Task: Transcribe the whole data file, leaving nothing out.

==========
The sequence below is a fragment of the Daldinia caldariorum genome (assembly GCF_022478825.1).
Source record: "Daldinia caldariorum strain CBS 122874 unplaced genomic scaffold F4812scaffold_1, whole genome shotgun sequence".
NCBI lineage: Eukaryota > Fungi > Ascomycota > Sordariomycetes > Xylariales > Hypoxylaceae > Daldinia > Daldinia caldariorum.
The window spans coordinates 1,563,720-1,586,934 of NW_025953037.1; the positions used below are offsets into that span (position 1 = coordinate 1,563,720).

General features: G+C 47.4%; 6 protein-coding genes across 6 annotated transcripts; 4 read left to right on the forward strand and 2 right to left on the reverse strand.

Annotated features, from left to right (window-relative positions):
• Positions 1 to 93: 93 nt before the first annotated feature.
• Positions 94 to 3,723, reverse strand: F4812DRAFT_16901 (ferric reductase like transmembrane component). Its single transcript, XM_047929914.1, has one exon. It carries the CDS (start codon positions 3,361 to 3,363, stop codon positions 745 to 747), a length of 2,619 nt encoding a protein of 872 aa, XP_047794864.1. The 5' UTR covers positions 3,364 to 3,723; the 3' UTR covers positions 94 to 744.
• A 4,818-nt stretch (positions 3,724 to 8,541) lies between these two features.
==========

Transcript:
The sequence below is a fragment of the Daldinia caldariorum genome (assembly GCF_022478825.1).
Source record: "Daldinia caldariorum strain CBS 122874 unplaced genomic scaffold F4812scaffold_1, whole genome shotgun sequence".
NCBI lineage: Eukaryota > Fungi > Ascomycota > Sordariomycetes > Xylariales > Hypoxylaceae > Daldinia > Daldinia caldariorum.
The window spans coordinates 1,563,720-1,586,934 of NW_025953037.1; the positions used below are offsets into that span (position 1 = coordinate 1,563,720).

General features: G+C 47.4%; 6 protein-coding genes across 6 annotated transcripts; 4 read left to right on the forward strand and 2 right to left on the reverse strand.

Annotated features, from left to right (window-relative positions):
• Positions 1 to 93: 93 nt before the first annotated feature.
• Positions 94 to 3,723, reverse strand: F4812DRAFT_16901 (ferric reductase like transmembrane component). Its single transcript, XM_047929914.1, has one exon. It carries the CDS (start codon positions 3,361 to 3,363, stop codon positions 745 to 747), a length of 2,619 nt encoding a protein of 872 aa, XP_047794864.1. The 5' UTR covers positions 3,364 to 3,723; the 3' UTR covers positions 94 to 744.
• A 4,818-nt stretch (positions 3,724 to 8,541) lies between these two features.